Surgery is not the “final answer” for back and neck pain.
Why? Well, put simply, one bad thing leads to another bad thing. Think of an injury. Injuring your ankle creates a weakness, which makes a future injury more likely. Similarly, I believe that one spine surgery frequently leads to more spine surgeries. It’s a complex topic and there are several factors that contribute to the high frequency of reoperations amongst spinal surgery patients, the biggest being that most who undergo it aren’t actually candidates for the surgery.
This is not to say that surgery is never the answer. There are times in which IT IS, in fact, the best treatment and a second surgery is never needed. But, before you undergo the knife, you should first consult a specialist other than a surgeon — specifically a neurologist.
Here are four main reasons why you need to see a neurologist for your back and/or neck pain before seeing a surgeon.
1.) Many Surgeons have an inherent “lean” toward surgery.
Surgeons will order diagnostic tests like MRIs and x-rays, just like a general or family doctor can. The difference is that surgeons can’t help seeing every patient through the lens of their most powerful tool: “Can surgery help this patient?” Looking at a problem through these lens causes them to overlook other, nonsurgical treatments. Thus, even the best surgeons may recommend an unnecessary surgery.
2) A neurologist is highly specialized in diagnosing back pain and neck pain, and in assessing risks and treatment options.
Every back pain and neck pain patient is unique, with different degrees of problems associated with a bone or disc abnormality. A neurologist is trained to discover the causes of symptoms, as well as using EMG testing to assess the injury to nerves and whether it is reversible in the short and long term.
However, conflicts in assessment can come in if a neurologist sees a patient sent to them by one of their surgical friends working in the same hospital system. On the one hand, he/she has a primary duty to the patient to provide the best care possible. On the other, the neurologist’s salary might be paid by the hospital system, which receives compensation, as does the surgeon, when surgery is done.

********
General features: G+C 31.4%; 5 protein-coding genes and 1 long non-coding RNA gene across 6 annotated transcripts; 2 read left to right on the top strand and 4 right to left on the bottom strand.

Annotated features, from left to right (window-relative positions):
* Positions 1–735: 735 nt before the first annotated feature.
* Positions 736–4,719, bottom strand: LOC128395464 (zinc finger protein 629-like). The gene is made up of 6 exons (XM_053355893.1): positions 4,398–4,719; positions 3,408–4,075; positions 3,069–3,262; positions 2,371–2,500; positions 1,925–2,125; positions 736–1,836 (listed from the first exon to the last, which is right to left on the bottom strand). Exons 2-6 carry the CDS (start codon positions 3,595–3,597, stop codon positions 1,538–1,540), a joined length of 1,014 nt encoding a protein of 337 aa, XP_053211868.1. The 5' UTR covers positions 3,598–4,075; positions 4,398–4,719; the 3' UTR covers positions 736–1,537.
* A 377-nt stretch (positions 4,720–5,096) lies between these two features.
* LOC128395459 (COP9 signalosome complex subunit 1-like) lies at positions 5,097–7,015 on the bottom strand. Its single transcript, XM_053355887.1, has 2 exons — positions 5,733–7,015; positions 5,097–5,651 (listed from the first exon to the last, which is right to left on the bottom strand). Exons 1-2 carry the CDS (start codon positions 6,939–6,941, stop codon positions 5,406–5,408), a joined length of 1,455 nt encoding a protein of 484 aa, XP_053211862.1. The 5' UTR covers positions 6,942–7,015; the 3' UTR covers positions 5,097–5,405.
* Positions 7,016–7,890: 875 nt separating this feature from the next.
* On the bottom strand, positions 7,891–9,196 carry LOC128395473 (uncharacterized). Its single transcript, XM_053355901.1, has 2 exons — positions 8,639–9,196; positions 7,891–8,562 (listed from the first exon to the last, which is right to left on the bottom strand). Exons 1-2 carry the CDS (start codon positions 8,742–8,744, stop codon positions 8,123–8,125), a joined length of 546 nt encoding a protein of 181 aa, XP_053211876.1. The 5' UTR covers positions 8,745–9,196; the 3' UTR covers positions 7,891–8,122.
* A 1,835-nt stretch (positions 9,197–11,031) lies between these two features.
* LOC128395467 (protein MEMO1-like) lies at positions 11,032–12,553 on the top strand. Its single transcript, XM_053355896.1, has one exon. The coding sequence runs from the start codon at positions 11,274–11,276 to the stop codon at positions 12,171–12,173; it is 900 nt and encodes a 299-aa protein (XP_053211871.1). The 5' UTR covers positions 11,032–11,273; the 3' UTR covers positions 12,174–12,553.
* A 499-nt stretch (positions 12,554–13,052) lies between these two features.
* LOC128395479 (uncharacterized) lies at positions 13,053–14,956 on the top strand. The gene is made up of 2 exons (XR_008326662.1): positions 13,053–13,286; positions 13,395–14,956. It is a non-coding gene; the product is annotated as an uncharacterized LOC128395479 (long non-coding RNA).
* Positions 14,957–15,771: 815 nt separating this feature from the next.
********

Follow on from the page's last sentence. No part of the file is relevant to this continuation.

To have a true and unbiased second opinion about whether surgery is necessary, it’s best for you to see an independent neurologist or, at least, one in another hospital system. In most non-emergency cases, a conservative approach is both possible and optimal.
3) Independent neurologists can provide the most informed and trustworthy referral to a surgeon.
Unfortunately, some patients can’t be helped by non-surgical treatment, even when receiving the best care. Disc herniation can be too extreme, bone can build up around nerves to the point where they no longer fit through. But, an independent neurologist who has seen thousands of cases will be able to refer you to best surgeon for your case, one who will be able to perform the surgery you actually need.
4) Neurologists make a long-term connection with patients.
Surgeons don’t generally care for patients with back pain and neck pain over the long term. The last time you see your surgeon is likely during a follow-up visit a month or two after surgery, long before you are fully recovered. There are a plethora of cracks to fall through, later on, the most important being a return to the same posture and muscle conditioning that led to the injury in the first place.
If a surgeon refers you to physical therapy at all, he’ll leave it up to you to pick a physical therapist off the internet. Not only will the therapist you find be a generalist, but they will also have little more to go on than a few words about the type of surgery you had.
Back injuries are a long-term problem, and to fix them requires a great deal of commitment from the patient. That commitment can keep you healthy and out of surgery, but you can’t do it on your own. You need nurses, physicians, and physical therapists to support you all along the way. If you start with a Neurologist, you will have the continued support of someone who understands your case.
Starting with a neurologist to discuss your back pain will give you a very different experience than starting with a surgeon. We will first evaluate your case and get you a precise diagnosis. Once we have your diagnosis, we can recommend the best treatment. Sometimes it’s surgery, sometimes it’s going through nonsurgical reliefs such as changing your sleep position, physical therapy or fixing your posture. In the end, regardless of the treatment we prescribe, you will be able to have the confidence that it’s the right one.
Experiencing chronic back pain? If you are in the Kansas City area, visit me at Rowe Neurology Institute and we can begin the process of evaluating your situation. If you’re not local, read my article on the 5 facts you should know BEFORE you get tested for the things to consider before you see a neurologist.